For those suffering with IBS, dining out with friends and family can be tricky and sometimes stressful-especially when you are still unsure of your main triggers. Alcohol is a common trigger for nearly all those with IBS, causing pain/bloating, urgency and diarrhoea. Not so good when you just want to have a few drinks with your friends on a special occasion, right? We know, it’s not fair!
Whether you have just been newly diagnosed or have been trying to understand your triggers for a while, ensure to download The FODMAP Food List, which is a great source of information of the most common triggers.
When it comes to foodstuffs, people’s IBS symptoms can vary from person to person. Some may have adverse effects to items that other people can tolerate well and vice versa. However, alcohol is a particularly common trigger.
So to help, we’ve pulled together some information about alcohol and your IBS, including the best drinks to have…
…and those to avoid.
So, Why Does Alcohol Trigger Your IBS?
Simply put, alcohol is a toxin.
Research into the effects alcohol has on the body is well documented and vast, from low-mood and anxiety to liver problems[i].
For those with IBS the most important thing to know is that alcohol acts as an irritant on the gastrointestinal tract, that can cause increased acid secretion in the gut and upset your gut microflora if consumed in large amounts[ii].
Even for non-sufferers, alcohol can cause bloating and sickness, so for those with IBS, your intake of alcohol and the type of alcohol you are drinking is something to be mindful of. Especially for those who experience diarrhoea or frequent bowel movements.
What To Avoid
Carbonated beverages will naturally add gas and air into the digestive system by their very nature. This can cause gut spasms and distention (swelling of the abdomen).
So, if bloating and pain is a common symptom for you, try to avoid fizzy drinks altogether.
Examples include; fizzy mixers, ciders and sparkling wine (tear).
High Fructose Beverages
Fructose, which is the sugar found in fruit, is a simple sugar that is poorly digested by the body (i.e. a FODMAP). In 2008, a study found that almost one third of IBS patients within the study were fructose intolerant.
As fructose passes through our gut, it is poorly digested and so passes mostly straight through to our colon, where it ferments. This again, can lead to pain and bloating. A study has shown that those following a lower fructose diet improves symptoms in some patients.[iii]
- Fruit-based beverages (i.e. cider), mixers and cocktails. Watermelon, cherry, mango, apples and pear are the worst offenders
- Sweet wines, such as dessert wines, port and sparkling wine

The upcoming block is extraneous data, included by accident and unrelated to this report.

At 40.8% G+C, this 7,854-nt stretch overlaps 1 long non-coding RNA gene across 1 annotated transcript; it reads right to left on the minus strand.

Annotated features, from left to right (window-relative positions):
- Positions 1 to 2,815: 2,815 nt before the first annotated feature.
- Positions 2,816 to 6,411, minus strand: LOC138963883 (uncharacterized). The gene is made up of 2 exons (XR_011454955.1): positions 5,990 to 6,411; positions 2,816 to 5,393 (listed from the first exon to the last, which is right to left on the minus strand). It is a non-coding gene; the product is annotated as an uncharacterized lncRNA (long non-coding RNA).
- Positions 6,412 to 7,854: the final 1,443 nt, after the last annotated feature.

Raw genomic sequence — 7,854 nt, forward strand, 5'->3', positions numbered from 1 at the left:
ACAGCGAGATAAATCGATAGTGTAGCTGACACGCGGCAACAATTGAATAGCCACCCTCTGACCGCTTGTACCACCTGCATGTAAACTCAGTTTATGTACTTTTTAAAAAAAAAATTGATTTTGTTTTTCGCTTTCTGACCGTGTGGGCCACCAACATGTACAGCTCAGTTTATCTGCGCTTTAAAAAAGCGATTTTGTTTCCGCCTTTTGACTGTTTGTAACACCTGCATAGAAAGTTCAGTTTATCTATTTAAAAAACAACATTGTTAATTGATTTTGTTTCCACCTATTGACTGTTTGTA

- Beverages that include high-fructose corn syrup
Be sure to check out the ingredients list to find out if it includes high amounts of fructose of any with high-fructose corn syrup (especially if travelling in the US, this is less common in Australia).
Artificial sweeteners, usually found in diet drinks contain polyols, which are FODMAPs that can trigger gastrointestinal distress. Try to avoid drinks containing artificial sweeteners ending in –ol such as sorbitol, xylitol, mannitol and maltitol.
Check the ingredients list to make sure you are avoiding these drinks.
So, after that list you may be saying to yourself…’well, what can I drink?’.
What to Try
Wine is made from grapes, which is a well-tolerated fruit from a FODMAP diet perspective, usually 1-2 glasses is tolerable to most.
As a guide try to choose wines with less than 6g sugar/litre where possible as this would be classified as low in sugar. 12g/litre would be classified as high.
Spirits such as vodka, gin and whiskey are low in FODMAPs and are fine for those with IBS, in small quantities. Make sure to pick ‘unflavoured’ varieties as the others may have sweeteners.
Try mixing them with soda water & lime. Cranberry juice may be appropriate, as the only fruit juice that is low in FODMAPs. However, check the label on your shop-bought carton to make sure it does not contain high-fructose corn syrup or artificial sweeteners.
Beer & Prosecco
Although beer and prosecco are carbonated, they are actually low in FODMAPs. So, if you can tolerate drinks with gas then either of these two beverages should be fine. Usually one can of beer or one glass of prosecco is advised.
IBS is not about restricting what you can do or enjoy but it is about what is finding the best for you. It just may take some time to figure this out!
Always be responsible when drinking alcohol and ensure to stay hydrated and eat prior to ensure to keep your symptoms at bay and to get the best out of your day.
By Rachael Matthews
Image sourced from Pintrest.
[i] Lieber, C. S. (2003). Relationships between nutrition, alcohol use, and liver disease. Alcohol Research and Health, 27, 220-231. Accessed 24 February 2016. Available at:
[ii]Phillip A. Engen; Stefan J. Green, Ph.D.; Robin M. Voigt, Ph.D.; Christopher B. Forsyth, Ph.D.; and Ali Keshavarzian, M.D. The Gastrointestinal Microbiome: Alcohol Effects on the Composition of Intestinal Microbiota.
[iii] DiNicolantonio, James J. and Sean C. Lucan. “Is Fructose Malabsorption a Cause of Irritable Bowel Syndrome?”. N.p., 2017. Print.